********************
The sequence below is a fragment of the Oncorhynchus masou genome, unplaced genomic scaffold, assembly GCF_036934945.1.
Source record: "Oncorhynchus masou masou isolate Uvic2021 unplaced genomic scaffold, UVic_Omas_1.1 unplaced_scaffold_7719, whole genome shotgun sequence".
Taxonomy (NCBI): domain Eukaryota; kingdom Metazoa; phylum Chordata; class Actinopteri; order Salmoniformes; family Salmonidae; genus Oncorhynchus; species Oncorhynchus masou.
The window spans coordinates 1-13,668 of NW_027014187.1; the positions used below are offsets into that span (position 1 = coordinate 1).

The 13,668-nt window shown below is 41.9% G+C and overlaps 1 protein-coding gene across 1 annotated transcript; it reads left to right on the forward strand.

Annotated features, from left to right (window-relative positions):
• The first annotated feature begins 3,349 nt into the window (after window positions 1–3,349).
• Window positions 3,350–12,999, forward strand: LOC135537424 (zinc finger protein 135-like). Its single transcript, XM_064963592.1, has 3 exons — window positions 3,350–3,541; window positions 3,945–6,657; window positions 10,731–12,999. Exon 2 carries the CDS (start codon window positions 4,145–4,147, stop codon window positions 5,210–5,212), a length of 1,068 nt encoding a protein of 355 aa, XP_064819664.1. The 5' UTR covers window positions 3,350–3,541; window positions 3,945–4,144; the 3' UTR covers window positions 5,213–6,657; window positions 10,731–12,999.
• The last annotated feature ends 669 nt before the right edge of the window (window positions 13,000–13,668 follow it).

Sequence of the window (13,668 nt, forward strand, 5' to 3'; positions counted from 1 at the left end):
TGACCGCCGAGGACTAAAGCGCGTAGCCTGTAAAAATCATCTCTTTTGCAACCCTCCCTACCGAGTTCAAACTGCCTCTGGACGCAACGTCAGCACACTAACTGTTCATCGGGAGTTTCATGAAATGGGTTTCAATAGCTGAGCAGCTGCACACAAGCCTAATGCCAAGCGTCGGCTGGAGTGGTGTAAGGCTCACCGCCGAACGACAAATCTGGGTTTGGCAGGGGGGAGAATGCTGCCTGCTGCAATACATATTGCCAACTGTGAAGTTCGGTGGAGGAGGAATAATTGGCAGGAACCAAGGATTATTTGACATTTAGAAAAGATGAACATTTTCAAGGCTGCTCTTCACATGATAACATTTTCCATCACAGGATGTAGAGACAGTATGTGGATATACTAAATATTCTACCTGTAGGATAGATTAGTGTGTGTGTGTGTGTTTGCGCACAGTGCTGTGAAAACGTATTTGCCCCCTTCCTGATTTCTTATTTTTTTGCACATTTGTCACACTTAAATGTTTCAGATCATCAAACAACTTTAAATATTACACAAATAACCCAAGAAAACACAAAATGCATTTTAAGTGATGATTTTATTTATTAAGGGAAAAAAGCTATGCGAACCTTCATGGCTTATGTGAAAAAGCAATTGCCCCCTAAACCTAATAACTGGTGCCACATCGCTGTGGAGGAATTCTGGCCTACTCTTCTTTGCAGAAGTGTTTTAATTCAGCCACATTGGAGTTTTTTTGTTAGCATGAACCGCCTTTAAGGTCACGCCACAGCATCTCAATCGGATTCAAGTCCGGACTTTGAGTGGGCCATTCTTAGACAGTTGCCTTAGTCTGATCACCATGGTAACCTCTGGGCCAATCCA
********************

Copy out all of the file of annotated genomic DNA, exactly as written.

The sequence below is a fragment of the Oncorhynchus masou genome, unplaced genomic scaffold, assembly GCF_036934945.1.
Source record: "Oncorhynchus masou masou isolate Uvic2021 unplaced genomic scaffold, UVic_Omas_1.1 unplaced_scaffold_7719, whole genome shotgun sequence".
Taxonomy (NCBI): domain Eukaryota; kingdom Metazoa; phylum Chordata; class Actinopteri; order Salmoniformes; family Salmonidae; genus Oncorhynchus; species Oncorhynchus masou.
The window spans coordinates 1-13,668 of NW_027014187.1; the positions used below are offsets into that span (position 1 = coordinate 1).

The 13,668-nt window shown below is 41.9% G+C and overlaps 1 protein-coding gene across 1 annotated transcript; it reads left to right on the forward strand.

Annotated features, from left to right (window-relative positions):
• The first annotated feature begins 3,349 nt into the window (after window positions 1–3,349).
• Window positions 3,350–12,999, forward strand: LOC135537424 (zinc finger protein 135-like). Its single transcript, XM_064963592.1, has 3 exons — window positions 3,350–3,541; window positions 3,945–6,657; window positions 10,731–12,999. Exon 2 carries the CDS (start codon window positions 4,145–4,147, stop codon window positions 5,210–5,212), a length of 1,068 nt encoding a protein of 355 aa, XP_064819664.1. The 5' UTR covers window positions 3,350–3,541; window positions 3,945–4,144; the 3' UTR covers window positions 5,213–6,657; window positions 10,731–12,999.
• The last annotated feature ends 669 nt before the right edge of the window (window positions 13,000–13,668 follow it).

Sequence of the window (13,668 nt, forward strand, 5' to 3'; positions counted from 1 at the left end):
TGACCGCCGAGGACTAAAGCGCGTAGCCTGTAAAAATCATCTCTTTTGCAACCCTCCCTACCGAGTTCAAACTGCCTCTGGACGCAACGTCAGCACACTAACTGTTCATCGGGAGTTTCATGAAATGGGTTTCAATAGCTGAGCAGCTGCACACAAGCCTAATGCCAAGCGTCGGCTGGAGTGGTGTAAGGCTCACCGCCGAACGACAAATCTGGGTTTGGCAGGGGGGAGAATGCTGCCTGCTGCAATACATATTGCCAACTGTGAAGTTCGGTGGAGGAGGAATAATTGGCAGGAACCAAGGATTATTTGACATTTAGAAAAGATGAACATTTTCAAGGCTGCTCTTCACATGATAACATTTTCCATCACAGGATGTAGAGACAGTATGTGGATATACTAAATATTCTACCTGTAGGATAGATTAGTGTGTGTGTGTGTGTTTGCGCACAGTGCTGTGAAAACGTATTTGCCCCCTTCCTGATTTCTTATTTTTTTGCACATTTGTCACACTTAAATGTTTCAGATCATCAAACAACTTTAAATATTACACAAATAACCCAAGAAAACACAAAATGCATTTTAAGTGATGATTTTATTTATTAAGGGAAAAAAGCTATGCGAACCTTCATGGCTTATGTGAAAAAGCAATTGCCCCCTAAACCTAATAACTGGTGCCACATCGCTGTGGAGGAATTCTGGCCTACTCTTCTTTGCAGAAGTGTTTTAATTCAGCCACATTGGAGTTTTTTTGTTAGCATGAACCGCCTTTAAGGTCACGCCACAGCATCTCAATCGGATTCAAGTCCGGACTTTGAGTGGGCCATTCTTAGACAGTTGCCTTAGTCTGATCACCATGGTAACCTCTGGGCCAATCCA